Yes , i believe in energy and energy can be transferred into things.. The items and images I use somehow commuincate, and I just stay open to hear and recieve the vision. Its also like if your grandmother gave you a necklace and said your grandfather wore it during WWII and now you feel this energy when you wear it. when you know things orgins it changes the perception.

4.   When we spoke you had an expectation that you plan on having longevity in your passion.  How does music and film help with this?

As a artist I have a mission statement, that makes it bigger than just paintings.. This mission makes me a interdisplinenary artist and its a simple mission.. bring art to the people and with that Ill bring the art in any form that will get to the people in a real and relevant way.

5.   Tell us a bit about your 2 ½ years project, and a little history on Juneteenth for those that don’t know.

Juneteenth is the oldest known celebration commemorating the ending of slavery in the United States. Dating back to 1865, it was on June 19th that the Union soldiers, led by Major General Gordon Granger, landed at Galveston, Texas with news that the war had ended and that the enslaved were now free. This news came two and a half years after President Lincoln’s Emancipation Proclamation which had become official January 1, 1863. 
     The Emancipation Proclamation had little impact on Texans due to the minimal number of Union troops to enforce the new Executive Order. However, with the surrender of General Lee in April of 1865, and the arrival of General Granger’s regiment, the forces were finally strong enough to influence and overcome the resistance. “2 1⁄2 Years: The Juneteenth Story LP” will break this story down along with a soundtrack by local and nationally known musicians.

6.    Do you have any other projects we should look out for?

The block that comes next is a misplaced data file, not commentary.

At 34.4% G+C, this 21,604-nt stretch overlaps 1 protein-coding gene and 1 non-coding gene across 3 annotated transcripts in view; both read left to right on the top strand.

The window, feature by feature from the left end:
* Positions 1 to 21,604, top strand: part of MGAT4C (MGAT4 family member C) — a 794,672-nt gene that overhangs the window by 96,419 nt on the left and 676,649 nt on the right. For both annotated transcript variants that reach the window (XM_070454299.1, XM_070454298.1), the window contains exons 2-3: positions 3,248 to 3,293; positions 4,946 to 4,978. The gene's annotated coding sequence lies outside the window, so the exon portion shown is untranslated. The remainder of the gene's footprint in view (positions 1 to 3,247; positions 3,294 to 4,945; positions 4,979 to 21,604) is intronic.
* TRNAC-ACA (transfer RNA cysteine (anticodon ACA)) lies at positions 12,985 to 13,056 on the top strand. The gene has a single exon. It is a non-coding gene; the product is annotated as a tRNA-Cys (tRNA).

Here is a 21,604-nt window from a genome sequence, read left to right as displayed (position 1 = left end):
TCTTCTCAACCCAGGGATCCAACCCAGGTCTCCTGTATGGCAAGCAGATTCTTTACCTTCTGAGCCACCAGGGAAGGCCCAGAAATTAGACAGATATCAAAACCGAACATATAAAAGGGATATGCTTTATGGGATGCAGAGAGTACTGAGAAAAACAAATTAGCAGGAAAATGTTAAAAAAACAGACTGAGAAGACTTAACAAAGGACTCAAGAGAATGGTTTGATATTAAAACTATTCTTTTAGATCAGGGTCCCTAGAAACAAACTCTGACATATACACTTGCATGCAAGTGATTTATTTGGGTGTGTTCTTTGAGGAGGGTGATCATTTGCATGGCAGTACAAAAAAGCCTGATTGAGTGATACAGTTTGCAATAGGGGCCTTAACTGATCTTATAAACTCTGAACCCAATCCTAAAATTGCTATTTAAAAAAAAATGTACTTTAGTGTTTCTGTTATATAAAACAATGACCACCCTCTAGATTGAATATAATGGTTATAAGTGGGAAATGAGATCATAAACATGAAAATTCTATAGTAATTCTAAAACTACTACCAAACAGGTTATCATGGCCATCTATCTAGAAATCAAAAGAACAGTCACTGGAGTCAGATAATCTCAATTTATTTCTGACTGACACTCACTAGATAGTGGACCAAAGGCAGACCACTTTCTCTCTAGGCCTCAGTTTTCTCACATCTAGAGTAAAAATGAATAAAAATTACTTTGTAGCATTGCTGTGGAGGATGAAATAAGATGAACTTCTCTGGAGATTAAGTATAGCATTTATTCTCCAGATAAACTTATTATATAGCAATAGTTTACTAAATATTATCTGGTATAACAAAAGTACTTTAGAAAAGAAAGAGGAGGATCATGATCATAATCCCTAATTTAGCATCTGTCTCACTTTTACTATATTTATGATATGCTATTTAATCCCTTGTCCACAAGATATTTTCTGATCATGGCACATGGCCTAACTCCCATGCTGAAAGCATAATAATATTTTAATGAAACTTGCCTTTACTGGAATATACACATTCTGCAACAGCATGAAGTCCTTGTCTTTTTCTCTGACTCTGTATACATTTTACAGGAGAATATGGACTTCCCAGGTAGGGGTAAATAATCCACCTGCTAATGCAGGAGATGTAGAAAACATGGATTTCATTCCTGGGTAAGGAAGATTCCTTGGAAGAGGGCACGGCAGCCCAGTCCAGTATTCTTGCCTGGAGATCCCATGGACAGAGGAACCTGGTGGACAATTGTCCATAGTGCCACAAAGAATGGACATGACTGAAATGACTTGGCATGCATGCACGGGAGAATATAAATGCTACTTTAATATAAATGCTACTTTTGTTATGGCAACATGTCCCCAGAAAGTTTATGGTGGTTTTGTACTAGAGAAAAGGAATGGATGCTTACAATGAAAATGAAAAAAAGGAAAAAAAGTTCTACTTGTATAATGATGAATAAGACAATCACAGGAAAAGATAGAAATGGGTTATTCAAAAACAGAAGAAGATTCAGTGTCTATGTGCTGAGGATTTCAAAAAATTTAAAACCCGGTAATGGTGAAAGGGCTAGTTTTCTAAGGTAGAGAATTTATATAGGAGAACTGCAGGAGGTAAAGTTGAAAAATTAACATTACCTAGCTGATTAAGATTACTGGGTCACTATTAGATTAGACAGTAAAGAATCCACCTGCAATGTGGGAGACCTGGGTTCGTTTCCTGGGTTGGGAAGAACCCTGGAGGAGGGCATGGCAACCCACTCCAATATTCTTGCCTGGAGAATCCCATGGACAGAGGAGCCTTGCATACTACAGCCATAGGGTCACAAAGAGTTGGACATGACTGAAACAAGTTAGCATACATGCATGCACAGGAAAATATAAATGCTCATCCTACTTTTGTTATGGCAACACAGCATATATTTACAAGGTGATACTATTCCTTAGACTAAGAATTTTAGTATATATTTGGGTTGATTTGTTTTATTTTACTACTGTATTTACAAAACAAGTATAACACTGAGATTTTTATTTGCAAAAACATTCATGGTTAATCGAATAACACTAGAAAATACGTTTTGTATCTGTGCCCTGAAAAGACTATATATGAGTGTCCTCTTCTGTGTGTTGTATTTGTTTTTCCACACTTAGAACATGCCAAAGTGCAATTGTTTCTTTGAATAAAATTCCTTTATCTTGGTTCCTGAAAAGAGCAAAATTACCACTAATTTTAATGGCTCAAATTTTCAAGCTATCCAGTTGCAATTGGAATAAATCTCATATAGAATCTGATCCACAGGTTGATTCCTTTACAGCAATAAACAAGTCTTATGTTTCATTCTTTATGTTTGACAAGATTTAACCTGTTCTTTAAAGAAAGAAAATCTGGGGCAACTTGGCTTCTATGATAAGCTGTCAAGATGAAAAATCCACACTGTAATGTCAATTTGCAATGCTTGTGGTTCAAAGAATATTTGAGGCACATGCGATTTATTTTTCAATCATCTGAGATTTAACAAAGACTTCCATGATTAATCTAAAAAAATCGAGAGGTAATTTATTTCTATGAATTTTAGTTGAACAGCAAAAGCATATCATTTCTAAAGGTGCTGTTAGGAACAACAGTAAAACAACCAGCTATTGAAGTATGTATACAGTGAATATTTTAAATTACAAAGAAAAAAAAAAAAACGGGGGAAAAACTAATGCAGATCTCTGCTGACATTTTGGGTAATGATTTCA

I have some more exhibitions planned and a book Im working on for either the end of the year or 2017.

7.   Some artists create very emotional pieces.  Your projects are not just emotional though.  They seem to be a sort of social commentary.  How intentional is this?

Nina Simone said it best..
u can’t help it. An artist’s duty, as far as I’m concerned, is to reflect the times.”

8.   I think that’s a major draw to your work is the tangible honesty of your projects.  Is that a goal when you create or is it more free form?

Yes the work needs to be beautiful, intellitectual, layered and relevant.

9.   Where do you see your self creatively in the future?

I see myself having no limits and boxes and being creative in any sense I choose.. It might not be in painitngs anymore.. I might not be in America, but know Im somewhere cooking up something creative thats trying to inspire and promote self awareness!

10.   In closing…  Any advice for other artists?

CONSISTECY is a major key to success.. dont stop.

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As seen at the Houston Museum of African American culture

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Mixed media on reclaimed paper, and medium density fiberboard